Wednesday, February 10, 2010

The Law was our Schoolmaster

Moses with the Law

"Wherefore the law was our schoolmaster to bring us unto Christ, that we might be justified by faith" (Gal. 3:24, KJV). It is interesting to discover that God instituted the Levitical law for the purpose of walking us to the feet of Christ. It was never intended to be an eternal covenant by the simple fact that it was a conditional (if-then) covenant. Any covenant with conditions can be nullified by the person who breaks the terms of the covenant. And as Bible history clearly shows, the Jewish nation broke the terms of the covenant repeatedly.
But, as Paul explains in Galatians, the law was given for the purpose of showing wayward people their need for something better than the law. It was God's plan to provide grace as a gift at just the right time through his one and only Son and his finished work on the cross. In fact, I love Paul's words in Colossians concerning the written code of the law when he wrote in Colossians 2:14 (NIV) having canceled the written code, with its regulations, that was against us and that stood opposed to us; he took it away, nailing it to the cross. We see then, that the law served the same function as the household slave who walks the children to school and deposits them into the presence of the teacher. That is what a "pedagogos" was; not the teacher himself, but merely, the slave who took the children to the place where they could be taught. The Levitical law walked us wayward children into the presence of Christ by revealing to us that we were ill equipped to keep the law in and of ourselves. In fact, attempting to keep the law was never anything other than an effort in futility. But until we tried and failed, we didn't realize how badly we were in need of imparted grace and imputed righteousness that only Christ could give. Praise God! The schoolmaster has finished its work. It has walked us up to the foot of the cross and deposited us at the feet of the Lamb of God who took away the sin of the world. The master has come, so the slave is no longer needed. Now we are justified by faith apart from the law!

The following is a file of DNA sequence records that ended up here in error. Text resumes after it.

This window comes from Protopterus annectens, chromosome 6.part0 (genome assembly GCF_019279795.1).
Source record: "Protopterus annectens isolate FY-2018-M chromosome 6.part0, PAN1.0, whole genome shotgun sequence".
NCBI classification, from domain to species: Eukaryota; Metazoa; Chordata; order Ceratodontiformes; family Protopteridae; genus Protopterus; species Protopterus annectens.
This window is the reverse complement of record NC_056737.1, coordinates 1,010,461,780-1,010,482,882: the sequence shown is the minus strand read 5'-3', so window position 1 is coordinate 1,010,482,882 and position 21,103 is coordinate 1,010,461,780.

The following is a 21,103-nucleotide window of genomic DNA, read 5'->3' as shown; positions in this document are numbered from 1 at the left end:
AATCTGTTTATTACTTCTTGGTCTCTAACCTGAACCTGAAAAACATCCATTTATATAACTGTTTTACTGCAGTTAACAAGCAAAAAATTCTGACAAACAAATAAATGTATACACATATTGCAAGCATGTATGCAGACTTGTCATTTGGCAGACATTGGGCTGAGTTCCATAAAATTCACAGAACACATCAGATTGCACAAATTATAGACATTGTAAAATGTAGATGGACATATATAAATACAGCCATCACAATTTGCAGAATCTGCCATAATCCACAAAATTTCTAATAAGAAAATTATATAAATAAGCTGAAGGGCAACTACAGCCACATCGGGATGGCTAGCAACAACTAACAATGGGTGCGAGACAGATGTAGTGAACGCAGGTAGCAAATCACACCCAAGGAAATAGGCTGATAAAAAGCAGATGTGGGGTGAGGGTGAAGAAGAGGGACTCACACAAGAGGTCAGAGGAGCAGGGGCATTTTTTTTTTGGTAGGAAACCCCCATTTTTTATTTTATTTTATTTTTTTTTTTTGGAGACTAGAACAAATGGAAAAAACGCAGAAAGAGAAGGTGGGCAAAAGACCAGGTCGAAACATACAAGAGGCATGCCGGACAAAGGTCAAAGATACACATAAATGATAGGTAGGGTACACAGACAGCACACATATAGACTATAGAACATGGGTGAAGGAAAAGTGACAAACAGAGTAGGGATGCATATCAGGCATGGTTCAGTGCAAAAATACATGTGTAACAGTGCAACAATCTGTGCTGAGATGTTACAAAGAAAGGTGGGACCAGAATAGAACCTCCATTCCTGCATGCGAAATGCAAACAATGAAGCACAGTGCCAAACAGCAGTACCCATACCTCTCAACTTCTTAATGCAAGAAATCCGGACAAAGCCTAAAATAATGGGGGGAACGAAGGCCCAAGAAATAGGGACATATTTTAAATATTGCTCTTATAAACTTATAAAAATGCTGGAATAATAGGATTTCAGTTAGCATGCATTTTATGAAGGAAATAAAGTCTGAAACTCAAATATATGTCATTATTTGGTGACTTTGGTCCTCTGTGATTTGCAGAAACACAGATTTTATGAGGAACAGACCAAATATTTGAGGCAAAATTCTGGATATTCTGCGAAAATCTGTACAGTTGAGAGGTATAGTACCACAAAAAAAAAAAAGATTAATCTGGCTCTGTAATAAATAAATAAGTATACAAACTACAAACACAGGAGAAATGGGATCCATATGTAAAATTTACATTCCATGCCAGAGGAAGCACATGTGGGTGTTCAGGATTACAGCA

Monday, February 1, 2010

Foolish and Harmful Traditions

Maasai girl standing in the door of her family hut

I received an a-mail today from a friend in ministry who has served in missionary work among tribal people in Africa. He was back among the people he had ministered to for about two decades finishing up a Bible translation project and working with a long term native ministry partner. He mentioned in his e-mail that he had just finished preaching the "most embarrassing sermon" he had ever preached to these tribal people concerning a topic he had avoided for all his years on the field. His tribal friend had begged him to preach to his people about female circumcision after his own daughter was taken against his will and secretly circumcised without his permission. This practice, normally carried out largely in Muslim circles all over Africa and the middle east, would be considered child abuse if it were practiced here. I won't get into the details of this in this blog, but you can Google it if you want more information. My friend concluded his e-mail with these words, "It may be a while before the subject is fully worked out among the people here. Maybe a generation, maybe this generation. Pray for God to give us all wisdom."
I wrote back to the brother who sent the e-mail to encourage him for dealing with such a difficult task. I had observed the same issue while visiting missionaries in Kenya who were working among Maasai tribals in the Mara area of west Kenya. Along with female circumcision, they also had another similar issue regarding a common practice of removing the two bottom teeth of Maasai children. Back when that practice started, removal of the two middle bottom teeth allowed a straw to be inserted into the mouth of a person suffering with lock-jaw so they could get nourishment in spite of the disease. But no one has suffered lock-jaw there for nearly a century. Still the practice persists today, and children are taken, without warning, and a spoon is inserted between the bottom teeth, and the two teeth are literally scooped out without anesthetic by a man in the tribe who has become proficient at the primitive tooth extraction method. It amounts to child abuse in my mind, but looking at Maasai tribals, evidently all of them have gone through the procedure.
I mentioned to my friend that both female circumcision and lower tooth removal amount to tribally approved forms of child abuse. It may be seen as appropriate by change-averse tribal
people, but it is a poor exhibition of what Christ can do to change inappropriate behaviors. I call to mind the oriental practice of foot-binding that is no longer endured by girls. Even non-Christians can eventually catch on as to what is harmful and unloving practice to foist on children in the name of tradition. I applaud my friend for bringing it up, uncomfortable though it may have been. Female circumcision is a middle-eastern (Muslim) abomination. The sooner it is stopped the better. It took William Wilberforce a lifetime to abolish slavery in the UK, but it was worth all the effort and time on his part. Girls and women in Africa and the Middle-East will thank those who speak up against such barbaric practices in the years to come. We must not be embarrassed to speak out for the innocent ones subjected to foolish practices in the name of tradition.